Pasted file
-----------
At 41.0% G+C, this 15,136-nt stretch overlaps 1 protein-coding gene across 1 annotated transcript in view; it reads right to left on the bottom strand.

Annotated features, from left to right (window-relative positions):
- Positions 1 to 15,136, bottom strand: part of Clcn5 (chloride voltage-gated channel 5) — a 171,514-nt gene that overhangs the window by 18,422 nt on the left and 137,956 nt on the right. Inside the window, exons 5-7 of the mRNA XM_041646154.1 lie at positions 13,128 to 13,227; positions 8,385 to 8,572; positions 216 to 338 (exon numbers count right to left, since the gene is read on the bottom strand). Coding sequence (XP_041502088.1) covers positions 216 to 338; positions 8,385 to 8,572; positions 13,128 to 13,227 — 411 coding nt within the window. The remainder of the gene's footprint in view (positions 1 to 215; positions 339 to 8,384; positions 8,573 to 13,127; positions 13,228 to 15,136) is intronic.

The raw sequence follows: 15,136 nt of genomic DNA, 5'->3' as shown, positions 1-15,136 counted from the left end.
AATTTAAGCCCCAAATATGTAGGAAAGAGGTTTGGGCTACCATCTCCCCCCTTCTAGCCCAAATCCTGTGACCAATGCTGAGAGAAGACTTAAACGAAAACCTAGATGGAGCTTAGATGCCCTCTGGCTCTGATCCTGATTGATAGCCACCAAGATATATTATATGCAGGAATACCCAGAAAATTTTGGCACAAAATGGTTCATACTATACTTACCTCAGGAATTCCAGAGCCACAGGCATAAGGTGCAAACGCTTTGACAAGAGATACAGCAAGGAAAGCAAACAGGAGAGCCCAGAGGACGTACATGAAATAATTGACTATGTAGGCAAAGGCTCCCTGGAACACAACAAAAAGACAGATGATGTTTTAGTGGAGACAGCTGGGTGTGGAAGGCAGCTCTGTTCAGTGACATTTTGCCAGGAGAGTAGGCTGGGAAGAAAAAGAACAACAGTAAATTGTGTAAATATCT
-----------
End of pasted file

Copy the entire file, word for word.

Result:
At 41.0% G+C, this 15,136-nt stretch overlaps 1 protein-coding gene across 1 annotated transcript in view; it reads right to left on the bottom strand.

Annotated features, from left to right (window-relative positions):
- Positions 1 to 15,136, bottom strand: part of Clcn5 (chloride voltage-gated channel 5) — a 171,514-nt gene that overhangs the window by 18,422 nt on the left and 137,956 nt on the right. Inside the window, exons 5-7 of the mRNA XM_041646154.1 lie at positions 13,128 to 13,227; positions 8,385 to 8,572; positions 216 to 338 (exon numbers count right to left, since the gene is read on the bottom strand). Coding sequence (XP_041502088.1) covers positions 216 to 338; positions 8,385 to 8,572; positions 13,128 to 13,227 — 411 coding nt within the window. The remainder of the gene's footprint in view (positions 1 to 215; positions 339 to 8,384; positions 8,573 to 13,127; positions 13,228 to 15,136) is intronic.

The raw sequence follows: 15,136 nt of genomic DNA, 5'->3' as shown, positions 1-15,136 counted from the left end.
AATTTAAGCCCCAAATATGTAGGAAAGAGGTTTGGGCTACCATCTCCCCCCTTCTAGCCCAAATCCTGTGACCAATGCTGAGAGAAGACTTAAACGAAAACCTAGATGGAGCTTAGATGCCCTCTGGCTCTGATCCTGATTGATAGCCACCAAGATATATTATATGCAGGAATACCCAGAAAATTTTGGCACAAAATGGTTCATACTATACTTACCTCAGGAATTCCAGAGCCACAGGCATAAGGTGCAAACGCTTTGACAAGAGATACAGCAAGGAAAGCAAACAGGAGAGCCCAGAGGACGTACATGAAATAATTGACTATGTAGGCAAAGGCTCCCTGGAACACAACAAAAAGACAGATGATGTTTTAGTGGAGACAGCTGGGTGTGGAAGGCAGCTCTGTTCAGTGACATTTTGCCAGGAGAGTAGGCTGGGAAGAAAAAGAACAACAGTAAATTGTGTAAATATCT